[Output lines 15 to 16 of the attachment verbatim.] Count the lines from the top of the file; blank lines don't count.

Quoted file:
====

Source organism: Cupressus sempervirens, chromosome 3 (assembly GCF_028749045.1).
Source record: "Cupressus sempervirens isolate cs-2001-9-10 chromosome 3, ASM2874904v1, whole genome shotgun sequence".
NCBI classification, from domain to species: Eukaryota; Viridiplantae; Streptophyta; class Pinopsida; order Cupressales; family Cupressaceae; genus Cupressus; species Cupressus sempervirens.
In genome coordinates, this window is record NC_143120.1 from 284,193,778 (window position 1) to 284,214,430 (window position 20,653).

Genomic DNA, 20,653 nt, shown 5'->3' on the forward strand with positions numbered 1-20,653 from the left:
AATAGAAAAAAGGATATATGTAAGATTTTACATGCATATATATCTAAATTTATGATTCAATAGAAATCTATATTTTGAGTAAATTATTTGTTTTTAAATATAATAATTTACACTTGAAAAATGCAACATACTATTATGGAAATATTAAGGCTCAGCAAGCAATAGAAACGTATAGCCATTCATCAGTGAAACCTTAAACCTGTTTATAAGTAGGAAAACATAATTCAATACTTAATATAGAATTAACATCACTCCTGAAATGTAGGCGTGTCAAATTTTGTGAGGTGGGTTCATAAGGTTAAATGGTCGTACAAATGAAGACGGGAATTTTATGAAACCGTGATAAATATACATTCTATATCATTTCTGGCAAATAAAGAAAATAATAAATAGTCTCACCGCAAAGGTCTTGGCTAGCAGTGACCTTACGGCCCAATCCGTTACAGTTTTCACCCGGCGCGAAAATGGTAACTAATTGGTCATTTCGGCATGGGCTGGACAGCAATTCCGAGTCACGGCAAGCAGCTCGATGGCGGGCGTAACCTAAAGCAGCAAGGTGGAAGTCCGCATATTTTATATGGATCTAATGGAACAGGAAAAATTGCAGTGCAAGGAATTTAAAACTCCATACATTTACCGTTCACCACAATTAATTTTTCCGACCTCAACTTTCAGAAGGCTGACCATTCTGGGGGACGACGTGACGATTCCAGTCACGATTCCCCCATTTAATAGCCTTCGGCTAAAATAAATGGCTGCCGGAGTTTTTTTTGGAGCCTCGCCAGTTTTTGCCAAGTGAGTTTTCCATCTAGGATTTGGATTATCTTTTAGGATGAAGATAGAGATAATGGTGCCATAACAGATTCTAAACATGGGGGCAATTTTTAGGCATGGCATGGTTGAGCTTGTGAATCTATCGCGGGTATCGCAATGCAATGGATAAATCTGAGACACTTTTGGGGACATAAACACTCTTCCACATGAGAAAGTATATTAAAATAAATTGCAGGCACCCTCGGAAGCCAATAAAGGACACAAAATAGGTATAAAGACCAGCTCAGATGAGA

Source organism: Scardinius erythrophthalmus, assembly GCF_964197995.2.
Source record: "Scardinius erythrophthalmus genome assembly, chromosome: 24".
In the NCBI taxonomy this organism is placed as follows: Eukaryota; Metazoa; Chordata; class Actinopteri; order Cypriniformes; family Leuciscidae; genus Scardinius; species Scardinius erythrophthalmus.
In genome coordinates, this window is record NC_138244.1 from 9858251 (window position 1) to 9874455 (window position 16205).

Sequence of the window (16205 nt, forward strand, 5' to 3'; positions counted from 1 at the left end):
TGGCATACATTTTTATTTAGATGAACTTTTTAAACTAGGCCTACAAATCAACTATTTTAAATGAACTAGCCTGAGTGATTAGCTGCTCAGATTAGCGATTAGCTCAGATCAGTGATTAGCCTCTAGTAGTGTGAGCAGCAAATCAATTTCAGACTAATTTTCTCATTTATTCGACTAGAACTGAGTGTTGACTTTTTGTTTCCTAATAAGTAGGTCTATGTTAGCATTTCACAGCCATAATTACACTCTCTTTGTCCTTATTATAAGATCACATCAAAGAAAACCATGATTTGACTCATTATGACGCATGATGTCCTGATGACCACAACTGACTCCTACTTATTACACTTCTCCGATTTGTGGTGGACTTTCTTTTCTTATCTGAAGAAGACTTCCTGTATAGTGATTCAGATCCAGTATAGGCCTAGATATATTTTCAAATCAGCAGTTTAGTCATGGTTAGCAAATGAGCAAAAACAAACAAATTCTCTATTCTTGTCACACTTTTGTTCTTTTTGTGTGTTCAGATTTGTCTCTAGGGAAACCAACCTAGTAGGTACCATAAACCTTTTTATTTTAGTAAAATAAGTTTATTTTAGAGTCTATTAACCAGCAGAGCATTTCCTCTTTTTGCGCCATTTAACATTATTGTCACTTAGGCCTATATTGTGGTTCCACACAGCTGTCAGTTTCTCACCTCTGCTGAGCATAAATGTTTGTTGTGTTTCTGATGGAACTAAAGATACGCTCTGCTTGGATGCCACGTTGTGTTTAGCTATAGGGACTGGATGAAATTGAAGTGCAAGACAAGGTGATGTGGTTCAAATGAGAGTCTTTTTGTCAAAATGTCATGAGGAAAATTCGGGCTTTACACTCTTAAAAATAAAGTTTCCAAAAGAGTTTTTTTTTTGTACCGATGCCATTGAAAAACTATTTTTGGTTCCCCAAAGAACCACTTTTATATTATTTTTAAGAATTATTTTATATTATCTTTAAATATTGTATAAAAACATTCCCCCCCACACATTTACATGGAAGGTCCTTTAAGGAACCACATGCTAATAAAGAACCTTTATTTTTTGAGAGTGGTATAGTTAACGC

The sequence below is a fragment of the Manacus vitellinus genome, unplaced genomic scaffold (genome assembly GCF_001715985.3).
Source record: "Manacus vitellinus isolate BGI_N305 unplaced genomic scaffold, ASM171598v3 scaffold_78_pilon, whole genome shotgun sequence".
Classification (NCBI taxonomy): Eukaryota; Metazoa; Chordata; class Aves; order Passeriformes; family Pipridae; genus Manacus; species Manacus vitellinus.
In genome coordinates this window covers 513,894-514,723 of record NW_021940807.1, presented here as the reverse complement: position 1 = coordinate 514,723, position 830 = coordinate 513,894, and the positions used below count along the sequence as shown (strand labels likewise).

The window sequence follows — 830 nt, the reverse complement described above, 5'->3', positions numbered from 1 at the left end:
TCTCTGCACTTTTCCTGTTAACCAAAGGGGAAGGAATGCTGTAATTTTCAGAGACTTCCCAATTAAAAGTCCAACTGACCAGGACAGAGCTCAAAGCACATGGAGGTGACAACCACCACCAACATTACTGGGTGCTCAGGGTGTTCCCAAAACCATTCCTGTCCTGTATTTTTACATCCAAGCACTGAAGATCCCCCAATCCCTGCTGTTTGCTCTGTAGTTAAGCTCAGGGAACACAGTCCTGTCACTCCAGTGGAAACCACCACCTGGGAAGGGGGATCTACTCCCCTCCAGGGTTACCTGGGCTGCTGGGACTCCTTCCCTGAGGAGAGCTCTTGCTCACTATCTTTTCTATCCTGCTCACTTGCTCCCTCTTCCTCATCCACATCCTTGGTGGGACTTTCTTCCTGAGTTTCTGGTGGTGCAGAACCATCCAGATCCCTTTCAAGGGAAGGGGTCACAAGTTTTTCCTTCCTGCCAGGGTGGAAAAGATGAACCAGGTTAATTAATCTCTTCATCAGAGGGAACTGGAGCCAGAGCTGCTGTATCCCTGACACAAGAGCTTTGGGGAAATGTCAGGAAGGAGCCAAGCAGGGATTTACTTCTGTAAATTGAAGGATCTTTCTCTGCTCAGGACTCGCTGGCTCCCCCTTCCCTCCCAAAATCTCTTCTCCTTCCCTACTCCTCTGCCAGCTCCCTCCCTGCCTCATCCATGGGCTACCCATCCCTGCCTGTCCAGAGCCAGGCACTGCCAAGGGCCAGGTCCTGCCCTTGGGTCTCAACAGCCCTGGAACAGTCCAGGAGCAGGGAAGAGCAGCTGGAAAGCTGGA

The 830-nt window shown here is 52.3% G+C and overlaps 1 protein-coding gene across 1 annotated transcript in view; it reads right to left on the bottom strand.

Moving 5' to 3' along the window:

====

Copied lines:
Classification (NCBI taxonomy): Eukaryota; Metazoa; Chordata; class Aves; order Passeriformes; family Pipridae; genus Manacus; species Manacus vitellinus.
In genome coordinates this window covers 513,894-514,723 of record NW_021940807.1, presented here as the reverse complement: position 1 = coordinate 514,723, position 830 = coordinate 513,894, and the positions used below count along the sequence as shown (strand labels likewise).